by Skylar Braswell
Growing up, I had heard the name O.J. Simpson constantly in my home. I was born in 1994, when O.J. Simpson went to trial accused of killing his ex wife Nicole Brown Simpson and her friend Ronald Lyle Goldman. I had no clue who he was and as I was growing up, I assumed he was an uncle or distant relative. When he was found guilty of a different crime, I gained the courage to finally ask my mother who he was. She used this moment as what many African American families consider, “The Talk”. She explained to me racial tensions within society, what it meant to commit a murder and police brutality.
“My biggest accomplishment is that people look at me like a man first, not a black man.” - O.J. Simpson, 1969.
Researching his trial and his bio, like my family I began to find Simpson admirable. I understood that he was trying to fix racial tensions and illustrate the struggle of being black in America. Growing up from an impoverished childhood, he wanted to set example for other African Americans. Using his football career, Simpson spoke about how the African American community could improve and become more supported. Though, like others I cannot forget the facts about his murder trial.
“I’m a black guy, always been a black guy, never been nothing but a black guy.”- O.J. Simpson, 2002
The main reason why the trial went viral was because Simpson was a black man convicted of killing his ex wife who happened to be white. Many African Americans were believed to be biased because of his support for the African American community. Based on his dating history, many assumed he had a fetish for white- blonde women and so instead of it being a murder case, it turned into a case regarding race. I believe the reason why my family never forgot about Simpson was because it was sad to see a positive figure’s reputation smeared in the press.
“I was always a good guy, but I could have been a better Christian.” - O.J. Simpson, 2017
I was surprised to hear about Simpson recently because after his second trial, I thought that he was locked up for good. Watching his parole hearing, I researched what others were thinking about the hearing and his first trial. Some wanted him freed because he was getting older and the prison system cannot provide the elderly with basic needs. Others wanted him to stay in prison as punishment for murdering Nicole and Ronald. Though he was found innocent in his murder trial, the world will never forget how racially tense the trial became. I don’t have an opinion about whether he was innocent or guilty. As a millennial, I only see how a case turned from bad to ugly.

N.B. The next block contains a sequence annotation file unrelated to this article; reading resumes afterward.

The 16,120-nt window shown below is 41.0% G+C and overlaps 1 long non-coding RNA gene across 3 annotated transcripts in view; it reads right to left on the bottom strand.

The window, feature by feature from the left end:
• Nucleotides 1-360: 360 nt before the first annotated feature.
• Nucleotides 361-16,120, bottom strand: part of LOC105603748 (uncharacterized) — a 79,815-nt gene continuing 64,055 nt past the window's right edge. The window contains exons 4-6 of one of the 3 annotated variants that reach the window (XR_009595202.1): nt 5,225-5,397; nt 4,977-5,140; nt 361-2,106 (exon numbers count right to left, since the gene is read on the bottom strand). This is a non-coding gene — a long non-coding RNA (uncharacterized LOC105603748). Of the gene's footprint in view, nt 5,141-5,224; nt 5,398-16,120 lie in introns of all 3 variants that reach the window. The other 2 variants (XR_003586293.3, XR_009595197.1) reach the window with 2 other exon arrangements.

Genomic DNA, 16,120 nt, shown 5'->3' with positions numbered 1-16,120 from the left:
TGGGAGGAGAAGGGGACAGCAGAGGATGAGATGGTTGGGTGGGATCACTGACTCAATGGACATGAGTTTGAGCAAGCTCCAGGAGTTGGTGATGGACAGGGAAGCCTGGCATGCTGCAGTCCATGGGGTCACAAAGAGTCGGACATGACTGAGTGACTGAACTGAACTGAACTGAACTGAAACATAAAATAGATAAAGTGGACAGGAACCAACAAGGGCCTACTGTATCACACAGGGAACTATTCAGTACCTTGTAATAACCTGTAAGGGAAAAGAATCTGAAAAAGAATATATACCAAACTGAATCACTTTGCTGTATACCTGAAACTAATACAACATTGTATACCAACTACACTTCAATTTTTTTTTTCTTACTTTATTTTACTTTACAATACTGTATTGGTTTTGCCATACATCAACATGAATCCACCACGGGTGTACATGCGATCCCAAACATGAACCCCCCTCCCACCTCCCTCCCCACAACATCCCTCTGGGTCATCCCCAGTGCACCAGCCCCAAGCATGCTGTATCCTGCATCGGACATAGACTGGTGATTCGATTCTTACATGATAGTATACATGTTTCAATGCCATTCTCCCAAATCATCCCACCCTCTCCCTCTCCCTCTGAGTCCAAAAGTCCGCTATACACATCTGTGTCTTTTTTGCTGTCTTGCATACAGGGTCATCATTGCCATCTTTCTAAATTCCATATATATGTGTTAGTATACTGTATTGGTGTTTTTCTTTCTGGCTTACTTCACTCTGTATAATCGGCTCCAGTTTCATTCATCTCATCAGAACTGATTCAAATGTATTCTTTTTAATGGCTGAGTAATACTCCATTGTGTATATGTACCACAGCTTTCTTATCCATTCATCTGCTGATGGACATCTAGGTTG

"I'm going to take the challenge of helping black kids in every way I can. I believe I can do as much for my own people in my own way as a Tommie Smith, a Jim Brown, or a Jackie Robinson may choose to do in another way. That's part of the image I want, too."- O.J. Simpson, 1996
Many people admired Simpson the same as Bill Cosby. He was the African American father figure many people related. He was a great comedian and gave back to the community. When multiple women went public charging him with sexual assault, it was almost a betrayal. I grew up watching Bill Cosby and it was hard for me to imagine him drugging, raping and sexual assaulting women. Bill Cosby, was another example of a positive figure whose reputation came under fire. As a number of women came forward sharing the same claims against him, it was nearly impossible to continue idolizing Cosby for his acting career and philanthropic efforts.
“There are two sides to every story, and sometimes three, four and five”- Bill Cosby, 2011
So the case wouldn’t be biased and racist, lawyers for both Simpson and Cosby demanded the jury be mainly African American. Could it be possible that these men were not tried correctly because there was too much media attention? Though, both were beloved characters, one cannot deny if there is a crime, there must be justice.